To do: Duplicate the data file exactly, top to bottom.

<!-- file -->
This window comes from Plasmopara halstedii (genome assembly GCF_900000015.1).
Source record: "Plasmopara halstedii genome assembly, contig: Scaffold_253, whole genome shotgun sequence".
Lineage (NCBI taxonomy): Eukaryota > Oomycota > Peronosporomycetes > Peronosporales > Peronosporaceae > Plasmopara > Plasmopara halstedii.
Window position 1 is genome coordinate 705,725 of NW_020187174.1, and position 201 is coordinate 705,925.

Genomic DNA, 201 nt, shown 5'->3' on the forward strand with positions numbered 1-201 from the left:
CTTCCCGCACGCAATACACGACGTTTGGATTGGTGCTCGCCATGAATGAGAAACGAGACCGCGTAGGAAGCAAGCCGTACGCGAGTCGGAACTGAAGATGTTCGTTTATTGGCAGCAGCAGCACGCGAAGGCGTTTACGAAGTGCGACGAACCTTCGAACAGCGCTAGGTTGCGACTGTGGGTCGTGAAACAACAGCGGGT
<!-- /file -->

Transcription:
This window comes from Plasmopara halstedii (genome assembly GCF_900000015.1).
Source record: "Plasmopara halstedii genome assembly, contig: Scaffold_253, whole genome shotgun sequence".
Lineage (NCBI taxonomy): Eukaryota > Oomycota > Peronosporomycetes > Peronosporales > Peronosporaceae > Plasmopara > Plasmopara halstedii.
Window position 1 is genome coordinate 705,725 of NW_020187174.1, and position 201 is coordinate 705,925.

Genomic DNA, 201 nt, shown 5'->3' on the forward strand with positions numbered 1-201 from the left:
CTTCCCGCACGCAATACACGACGTTTGGATTGGTGCTCGCCATGAATGAGAAACGAGACCGCGTAGGAAGCAAGCCGTACGCGAGTCGGAACTGAAGATGTTCGTTTATTGGCAGCAGCAGCACGCGAAGGCGTTTACGAAGTGCGACGAACCTTCGAACAGCGCTAGGTTGCGACTGTGGGTCGTGAAACAACAGCGGGT